Though heart disease is the leading cause of death in the state and the country, Mississippi has seen a 19.6 percent decrease in deaths attributed to heart disease from 2004–2013. The numbers are even better for women in the state, down 22.5 percent, while men saw a 17.8 percent decrease overall in those 10 years.
Mississippi’s black women in particular have made the greatest strides in the state, with heart disease mortality down 25 percent over the last 10 years, while mortality among white women was down 21.5 percent. For white men in the state the mortality rate was down 20 percent, while black men came in last at a 12.9 percent decrease.
High blood pressure, high LDL cholesterol and smoking are key risk factors for heart disease. According to the Centers for Disease Control and Prevention, 49 percent of Americans have at least one of these three risk factors. Several other medical conditions and lifestyle choices can also put people at a higher risk for heart disease, including diabetes, obesity, poor diet, physical inactivity and excessive alcohol use.
The 2013 Behavior Risk Factor Surveillance System reported that 38.2 percent of adults had no leisure time physical activity for a 30-day period.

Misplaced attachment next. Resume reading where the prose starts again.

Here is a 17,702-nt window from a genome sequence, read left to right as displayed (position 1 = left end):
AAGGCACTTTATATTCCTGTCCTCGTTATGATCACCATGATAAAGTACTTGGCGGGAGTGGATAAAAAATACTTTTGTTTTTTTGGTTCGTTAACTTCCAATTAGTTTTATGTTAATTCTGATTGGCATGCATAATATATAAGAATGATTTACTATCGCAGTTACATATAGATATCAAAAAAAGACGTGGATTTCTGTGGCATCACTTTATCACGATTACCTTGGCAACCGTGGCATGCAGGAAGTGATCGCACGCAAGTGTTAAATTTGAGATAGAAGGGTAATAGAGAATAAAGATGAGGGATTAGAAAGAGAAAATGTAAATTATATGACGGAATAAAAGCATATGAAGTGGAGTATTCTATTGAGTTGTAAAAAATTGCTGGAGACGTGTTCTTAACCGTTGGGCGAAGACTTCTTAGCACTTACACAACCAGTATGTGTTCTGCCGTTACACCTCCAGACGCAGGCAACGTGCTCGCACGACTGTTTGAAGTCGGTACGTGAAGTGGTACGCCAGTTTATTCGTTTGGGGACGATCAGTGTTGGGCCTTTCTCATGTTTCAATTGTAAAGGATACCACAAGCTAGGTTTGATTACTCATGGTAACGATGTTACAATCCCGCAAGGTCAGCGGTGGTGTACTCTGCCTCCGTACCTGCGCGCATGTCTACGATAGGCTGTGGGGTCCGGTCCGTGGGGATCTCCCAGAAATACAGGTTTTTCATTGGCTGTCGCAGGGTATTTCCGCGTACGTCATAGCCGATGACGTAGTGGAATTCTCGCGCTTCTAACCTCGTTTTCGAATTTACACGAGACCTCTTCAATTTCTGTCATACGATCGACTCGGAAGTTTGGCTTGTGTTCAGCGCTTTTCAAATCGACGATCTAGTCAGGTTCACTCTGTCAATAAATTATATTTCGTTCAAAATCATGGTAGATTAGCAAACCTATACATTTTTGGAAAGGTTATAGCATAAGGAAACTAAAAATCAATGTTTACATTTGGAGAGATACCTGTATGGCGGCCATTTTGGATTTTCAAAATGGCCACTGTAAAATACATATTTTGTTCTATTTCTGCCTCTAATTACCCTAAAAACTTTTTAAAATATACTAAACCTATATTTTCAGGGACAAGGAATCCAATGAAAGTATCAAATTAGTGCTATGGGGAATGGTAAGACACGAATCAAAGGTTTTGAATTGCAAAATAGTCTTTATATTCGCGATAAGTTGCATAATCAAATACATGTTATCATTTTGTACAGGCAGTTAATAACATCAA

“Mississippians characteristically have low rates of physical activity,” said State Epidemiologist Dr. Thomas Dobbs. “In 2015, Mississippi was ranked 49th for overall health by America’s Health Rankings. The state ranked 45th for smoking, 48th in obesity and last for physical inactivity,” he said.
Incorporating physical activity into daily life can be done by making small changes, such as parking farther away from your destination or using stairs instead of elevators. “Along with the right diet, maintaining an exercise regimen has been shown to decrease the risk of heart-related diseases. MSDH recommends taking a brisk 30-minute walk five days a week,” Dobbs said.
The term heart disease refers to several types of heart conditions. The most common type of heart disease in the United States is coronary artery disease, which affects the blood flow to the heart. Decreased blood flow can cause a heart attack.
Follow MSDH by e-mail and social media at HealthyMS.com/connect.
Press Contact: MSDH Office of Communications, (601) 576-7667
Note to media: After hours or during emergencies, call 1-866-HLTHY4U (1-866-458-4948)